In the wake of this discovery, researchers can now identify several main risk factors for endometrial cancer. They include: Obesity, post-menopausal status and—the newest addition to the list—a high pH level in your vagina.

Plus, Dr. Walther-Antonio says, “We have determined that all of these factors impact the reproductive tract microbiome, further identified post menopause as a key factor, and are looking ahead to discuss potential translational applications of this knowledge, which may bring new approaches to address current health disparities in endometrial cancer,” says Dr. Walther-Antonio.

The goal of the study was to understand how endometrial cancer risk factors alter the reproductive tract microbiome and endometrial cancer risk. We now clearly see that menopause is a factor in your endometrial cancer risk. Which means that you should carefully consider all your fibroid treatment options before choosing one that will prematurely trigger menopause. For more information on less invasive fibroid treatment options, we invite you to schedule a consult with our Houston area fibroid specialists.

Sources: International Journal of Women’s Health, The Mayo Clinic, Journal of Scientific Reports, American College of Obstetricians and Gynecologists, Journal of Environmental Research and Public Health

Should I Use an IUD or Oral Birth Control with Fibroids?

You can use birth control with fibroids, but you may have to discuss options with your doctors. You see, uterine fibroids are non-cancerous tumors. Many women will be affected by fibroids in their life.  Fibroids can develop in several different places in or on the uterus. Depending on where they develop, they will be classified  as subserosal, intramural, or submucosal.

While no one knows exactly why these tumors develop, there are a few different theories. Things that impact growth in your body, such as insulin-like growth factor, may trigger fibroid growth. Extracellular matrix (ECM), a material that makes cells stick together, could also be involved. When you have fibroids, ECM increases and makes these tumors fibrous. But ECM also stores growth factors, and may trigger  biologic changes in your cells, increasing risk of more fibroids.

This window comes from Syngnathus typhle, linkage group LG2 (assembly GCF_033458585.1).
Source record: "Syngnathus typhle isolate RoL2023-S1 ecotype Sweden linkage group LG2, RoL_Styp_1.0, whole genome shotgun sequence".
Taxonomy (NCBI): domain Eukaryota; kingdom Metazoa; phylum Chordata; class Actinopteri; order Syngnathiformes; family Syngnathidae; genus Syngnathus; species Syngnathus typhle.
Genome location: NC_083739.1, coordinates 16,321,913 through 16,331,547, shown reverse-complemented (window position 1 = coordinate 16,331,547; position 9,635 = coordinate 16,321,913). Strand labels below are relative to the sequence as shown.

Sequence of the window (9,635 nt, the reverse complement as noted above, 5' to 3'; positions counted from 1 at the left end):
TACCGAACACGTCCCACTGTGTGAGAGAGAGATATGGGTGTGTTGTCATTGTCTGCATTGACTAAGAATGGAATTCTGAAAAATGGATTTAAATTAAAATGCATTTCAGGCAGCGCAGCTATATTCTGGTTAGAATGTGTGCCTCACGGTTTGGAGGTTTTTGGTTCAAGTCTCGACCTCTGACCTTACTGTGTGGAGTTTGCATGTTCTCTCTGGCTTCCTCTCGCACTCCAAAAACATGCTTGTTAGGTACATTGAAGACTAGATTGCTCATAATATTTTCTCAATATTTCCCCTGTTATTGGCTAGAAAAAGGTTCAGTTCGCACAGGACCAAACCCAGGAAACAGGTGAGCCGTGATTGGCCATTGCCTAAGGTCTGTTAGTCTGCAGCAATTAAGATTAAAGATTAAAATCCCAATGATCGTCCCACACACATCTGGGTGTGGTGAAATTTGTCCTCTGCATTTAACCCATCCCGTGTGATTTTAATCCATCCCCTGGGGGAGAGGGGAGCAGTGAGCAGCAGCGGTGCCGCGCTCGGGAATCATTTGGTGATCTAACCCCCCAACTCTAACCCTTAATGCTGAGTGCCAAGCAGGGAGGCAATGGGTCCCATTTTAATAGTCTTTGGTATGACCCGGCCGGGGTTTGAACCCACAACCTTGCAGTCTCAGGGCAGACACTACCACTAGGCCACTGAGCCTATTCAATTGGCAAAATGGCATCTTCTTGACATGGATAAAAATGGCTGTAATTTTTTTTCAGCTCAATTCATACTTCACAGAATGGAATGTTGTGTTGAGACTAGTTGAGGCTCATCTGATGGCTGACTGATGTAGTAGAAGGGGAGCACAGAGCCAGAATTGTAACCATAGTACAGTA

Now, these are elements we don’t totally understand. But most doctors do agree that fibroid growth can be affected by the presence of estrogen. This may be why many women’s fibroids grow and develop during pregnancy. Because of the connection between estrogen and fibroid development, you may be wondering about birth control with fibroids, and how it will affect their growth? Here’s what you need to know about using birth control with fibroids.

How Will Oral Birth Control with Fibroids Affect Symptoms?

  1. Your Periods Will Probably get Lighter

A common side effect of fibroids is long, heavy periods; using birth control pills may help manage this symptom. Birth control typically gives women lighter, shorter periods because the estrogen in the medications can help improve blood clotting and reduce your menstrual flow.

2. You May Have Fewer Cramps

Pelvic pain and cramps are another typical fibroid side effect—and these cramps can be quite severe for women dealing with these tumors. Many women on birth control pills experience cramping relief because the medications can decrease a woman’s prostaglandin count (prostaglandins make the uterus contract, leading to cramps.)

3. Your Fibroids Could Get Bigger

While taking birth control may help you manage certain side effects of fibroids, there’s a caveat: fibroids are very responsive to estrogen, which means that taking birth control can actually make your tumors grow larger. For this reason, you’ll need to discuss your options with your doctors carefully. A larger fibroid tumor may cause you to experience a worsening of symptoms, canceling out the temporary relief delivered by the estrogen in your birth control pills.

4. Birth Control Can Help Prevent Fibroids

If you already have uterine fibroids, taking birth control could make your tumors increase in size. But if you haven’t yet been diagnosed, certain birth controls (especially those with lower doses of estrogen) may reduce your fibroid risk!

Can I Implant an IUD with Fibroids?

If oral contraceptives aren’t your best choice, you may be interested in an IUD (intrauterine device) birth control with fibroids. This is a small device which gets implanted into your uterus to prevent pregnancy. IUDs come in two forms: hormonal and non-hormonal, and the type you choose will make a difference in your fibroid experience. Let’s explore the differences between the two types of IUDs.

Hormonal vs. Non-Hormonal IUD

Hormonal IUDs prevent pregnancy by release synthetic hormones to thins your uterine lining, thicken your cervical mucus. They also partially prevent you from ovulating. In contrast, non-hormonal IUDs release copper into your uterus. And that coppers creates an inflammatory reaction within your uterus, which results in an environment in which sperm can’t survive.